Client confidentiality is paramount to the fundamental goal of zealously representing the interest of the client, and the new amendments from the 20/20 Commission establishing an attorney’s ethical duty to develop a dynamic understanding of technology are absolutely critical to ensuring client confidentiality. Innovation in information technology undoubtedly outpaces innovation in the legal profession, where much of the practice still occurs on paper. Since clients increasingly utilize new technology for business and social interaction, an attorney who lacks a sufficient understanding of electronic communication could actually be a danger to his clients. Imputing an ethical duty upon the attorney establishes a professional liability to learn about new technology and incentivizes legal professionals to crawl out from under the proverbial rock. After all, we have an obligation to maintain a keen understanding of the changes in the law and the profession, as reflected by state bar requirements for pursuing continuing legal education, and now this necessarily includes education about technology.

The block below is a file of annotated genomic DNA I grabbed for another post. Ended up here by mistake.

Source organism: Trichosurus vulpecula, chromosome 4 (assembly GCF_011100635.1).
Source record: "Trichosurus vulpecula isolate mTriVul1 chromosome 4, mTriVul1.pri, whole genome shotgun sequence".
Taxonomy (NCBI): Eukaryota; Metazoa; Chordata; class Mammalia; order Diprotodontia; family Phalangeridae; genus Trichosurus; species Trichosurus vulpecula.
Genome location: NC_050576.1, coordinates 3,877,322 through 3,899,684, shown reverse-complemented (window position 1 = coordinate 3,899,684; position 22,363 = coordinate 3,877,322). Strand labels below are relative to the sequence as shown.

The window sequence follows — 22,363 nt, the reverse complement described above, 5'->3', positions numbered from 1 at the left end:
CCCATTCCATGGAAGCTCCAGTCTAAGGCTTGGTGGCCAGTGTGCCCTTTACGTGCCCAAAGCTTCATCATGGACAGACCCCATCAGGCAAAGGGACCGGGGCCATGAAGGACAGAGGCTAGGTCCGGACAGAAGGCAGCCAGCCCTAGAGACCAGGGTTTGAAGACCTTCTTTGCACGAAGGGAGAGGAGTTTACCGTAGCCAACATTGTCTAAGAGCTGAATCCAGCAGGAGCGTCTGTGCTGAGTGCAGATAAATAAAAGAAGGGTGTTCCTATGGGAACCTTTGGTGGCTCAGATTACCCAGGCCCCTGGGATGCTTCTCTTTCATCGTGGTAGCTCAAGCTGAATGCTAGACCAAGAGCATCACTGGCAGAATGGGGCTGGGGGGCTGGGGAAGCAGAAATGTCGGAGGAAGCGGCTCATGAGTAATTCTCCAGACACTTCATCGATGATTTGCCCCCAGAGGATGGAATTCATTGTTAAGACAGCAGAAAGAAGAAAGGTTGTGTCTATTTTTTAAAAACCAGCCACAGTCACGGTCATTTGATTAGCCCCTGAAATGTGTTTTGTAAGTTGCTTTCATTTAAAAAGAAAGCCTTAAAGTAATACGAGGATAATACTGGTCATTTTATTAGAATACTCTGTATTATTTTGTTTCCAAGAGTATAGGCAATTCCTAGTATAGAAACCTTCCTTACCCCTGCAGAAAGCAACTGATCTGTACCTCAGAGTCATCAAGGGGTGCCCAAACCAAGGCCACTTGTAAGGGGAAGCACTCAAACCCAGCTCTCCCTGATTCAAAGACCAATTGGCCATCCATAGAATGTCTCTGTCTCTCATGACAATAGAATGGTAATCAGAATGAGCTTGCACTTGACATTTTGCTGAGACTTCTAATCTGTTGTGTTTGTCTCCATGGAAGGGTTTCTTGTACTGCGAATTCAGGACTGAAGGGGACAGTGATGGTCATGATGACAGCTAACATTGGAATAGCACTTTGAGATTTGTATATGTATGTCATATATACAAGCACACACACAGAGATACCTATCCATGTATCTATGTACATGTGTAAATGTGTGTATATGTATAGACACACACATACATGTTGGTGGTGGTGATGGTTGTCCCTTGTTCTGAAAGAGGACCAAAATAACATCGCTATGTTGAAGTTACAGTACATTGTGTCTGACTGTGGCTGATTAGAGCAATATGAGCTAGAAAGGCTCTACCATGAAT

Holding an attorney professionally liable for the security of client information may seem unfair in an age of sophisticated computer viruses and identity thieves, but would we really hold liable a law firm for inadvertent disclosure of confidential information to a cat burglar? Probably not, unless the law firm never locked its doors. The same logic applies to storing ESI: Whether storing information locally or remotely, the amended rules implore attorneys to make reasonable efforts to prevent inadvertent and unauthorized disclosure of confidential client information. “Reasonableness” is a moving target in this context, but it is also a very large one. Taking care not to leave a company laptop or iPad out in the open at Starbucks is an effort reasonable enough to prevent inadvertent disclosure. And to hedge your bets, if you do inadvertently abandon your mobile device while refilling that double-shot mocha Frappuccino, password protection is yet another reasonable effort to prevent a breach of confidentiality.